[wired] YouTube may pay less to be online than you do, a new report on internet connectivity suggests, calling into question a recent analysis arguing Google’s popular video service is bleeding money and demonstrating how the internet has continued to morph to fit user’s behavior.
In fact, with YouTube’s help, Google is now responsible for at least 6 percent of the internet’s traffic, and likely more — and may not be paying an ISP at all to serve up all that content and attached ads.
Credit Suisse made headlines this summer when it estimated that YouTube was binging on bandwidth, losing Google a half a billion dollars in 2009 as it streams 75 billion videos. But a new report from Arbor Networks suggests that Google’s traffic is approaching 10 percent of the net’s traffic, and that it’s got so much fiber optic cable, it is simply trading traffic, with no payment involved, with the net’s largest ISPs.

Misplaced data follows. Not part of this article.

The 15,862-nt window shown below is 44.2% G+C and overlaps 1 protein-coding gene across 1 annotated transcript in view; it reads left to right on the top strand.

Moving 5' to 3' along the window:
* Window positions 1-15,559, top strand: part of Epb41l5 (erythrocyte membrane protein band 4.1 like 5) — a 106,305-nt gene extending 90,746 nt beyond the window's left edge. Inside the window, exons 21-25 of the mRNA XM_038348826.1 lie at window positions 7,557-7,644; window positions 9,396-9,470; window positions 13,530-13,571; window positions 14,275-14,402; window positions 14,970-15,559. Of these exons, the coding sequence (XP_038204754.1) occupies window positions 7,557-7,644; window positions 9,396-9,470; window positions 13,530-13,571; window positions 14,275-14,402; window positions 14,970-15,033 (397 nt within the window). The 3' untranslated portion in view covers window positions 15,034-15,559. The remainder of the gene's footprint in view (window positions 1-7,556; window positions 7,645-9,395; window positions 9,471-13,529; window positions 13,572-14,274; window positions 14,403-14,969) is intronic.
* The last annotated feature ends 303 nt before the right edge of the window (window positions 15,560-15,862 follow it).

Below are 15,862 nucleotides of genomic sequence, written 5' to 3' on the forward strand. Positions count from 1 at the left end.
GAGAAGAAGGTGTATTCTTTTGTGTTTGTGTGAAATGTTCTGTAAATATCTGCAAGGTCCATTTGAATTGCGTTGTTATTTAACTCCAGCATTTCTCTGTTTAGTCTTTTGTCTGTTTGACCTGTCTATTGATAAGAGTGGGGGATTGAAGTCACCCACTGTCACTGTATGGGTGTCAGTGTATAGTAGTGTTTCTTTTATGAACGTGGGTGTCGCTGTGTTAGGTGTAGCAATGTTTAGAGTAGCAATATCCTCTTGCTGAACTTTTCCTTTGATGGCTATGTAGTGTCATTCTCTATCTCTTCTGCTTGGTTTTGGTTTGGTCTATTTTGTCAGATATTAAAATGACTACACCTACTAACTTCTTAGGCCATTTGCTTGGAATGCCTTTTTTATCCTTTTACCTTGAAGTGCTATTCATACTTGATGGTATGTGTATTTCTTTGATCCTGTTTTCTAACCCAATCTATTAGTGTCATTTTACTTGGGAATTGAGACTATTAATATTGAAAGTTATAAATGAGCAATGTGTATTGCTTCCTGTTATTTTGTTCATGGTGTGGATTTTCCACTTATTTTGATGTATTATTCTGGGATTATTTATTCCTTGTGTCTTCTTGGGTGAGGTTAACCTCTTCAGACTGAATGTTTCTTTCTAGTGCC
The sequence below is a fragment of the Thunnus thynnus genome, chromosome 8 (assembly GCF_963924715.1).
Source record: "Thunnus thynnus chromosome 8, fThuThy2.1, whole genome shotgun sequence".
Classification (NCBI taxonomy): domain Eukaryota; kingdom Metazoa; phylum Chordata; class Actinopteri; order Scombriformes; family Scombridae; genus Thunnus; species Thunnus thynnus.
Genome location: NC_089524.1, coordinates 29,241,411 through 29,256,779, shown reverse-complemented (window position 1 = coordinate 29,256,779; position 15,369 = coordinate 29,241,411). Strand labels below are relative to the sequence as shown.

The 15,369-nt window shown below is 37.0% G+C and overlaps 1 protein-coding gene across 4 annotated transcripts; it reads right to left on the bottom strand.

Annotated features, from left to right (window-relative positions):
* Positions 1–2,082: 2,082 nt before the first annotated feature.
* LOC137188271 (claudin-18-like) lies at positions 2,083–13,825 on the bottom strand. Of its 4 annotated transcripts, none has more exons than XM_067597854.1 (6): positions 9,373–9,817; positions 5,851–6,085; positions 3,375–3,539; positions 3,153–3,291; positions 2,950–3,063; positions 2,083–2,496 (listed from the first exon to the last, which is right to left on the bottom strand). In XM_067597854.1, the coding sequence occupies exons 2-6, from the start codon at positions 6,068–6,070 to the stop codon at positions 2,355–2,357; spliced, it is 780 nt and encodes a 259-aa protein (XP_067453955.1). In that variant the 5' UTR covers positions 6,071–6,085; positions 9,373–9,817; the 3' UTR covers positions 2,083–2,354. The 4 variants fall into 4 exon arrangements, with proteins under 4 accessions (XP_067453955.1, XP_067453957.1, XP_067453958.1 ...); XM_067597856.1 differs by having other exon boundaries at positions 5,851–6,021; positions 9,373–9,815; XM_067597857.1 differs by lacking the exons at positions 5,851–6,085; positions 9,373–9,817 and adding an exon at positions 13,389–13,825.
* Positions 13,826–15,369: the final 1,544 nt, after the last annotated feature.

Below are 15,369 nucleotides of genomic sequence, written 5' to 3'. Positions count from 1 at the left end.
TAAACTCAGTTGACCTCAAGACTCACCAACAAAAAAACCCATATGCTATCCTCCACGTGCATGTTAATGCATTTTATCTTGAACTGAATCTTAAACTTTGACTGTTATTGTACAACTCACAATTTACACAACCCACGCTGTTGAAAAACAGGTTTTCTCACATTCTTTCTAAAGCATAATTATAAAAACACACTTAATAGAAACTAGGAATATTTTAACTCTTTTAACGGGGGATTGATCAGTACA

“I think Google’s transit costs are close to zero,” said Craig Labovitz, the chief scientist for Arbor Networks and a longtime internet researcher. Arbor Networks, which sells network monitoring equipment used by about 70 percent of the net’s ISPs, likely knows more about the net’s ebbs and flows than anyone outside of the National Security Agency.
And the extraordinary fact that a website serving nearly 100 billion videos a year has no bandwidth bill means the net isn’t the network it used to be.
YouTube’s Bandwidth Bill Is Zero. Welcome to the New Net
see also Two-Year Study of Global Internet Traffic Will Be Presented At NANOG47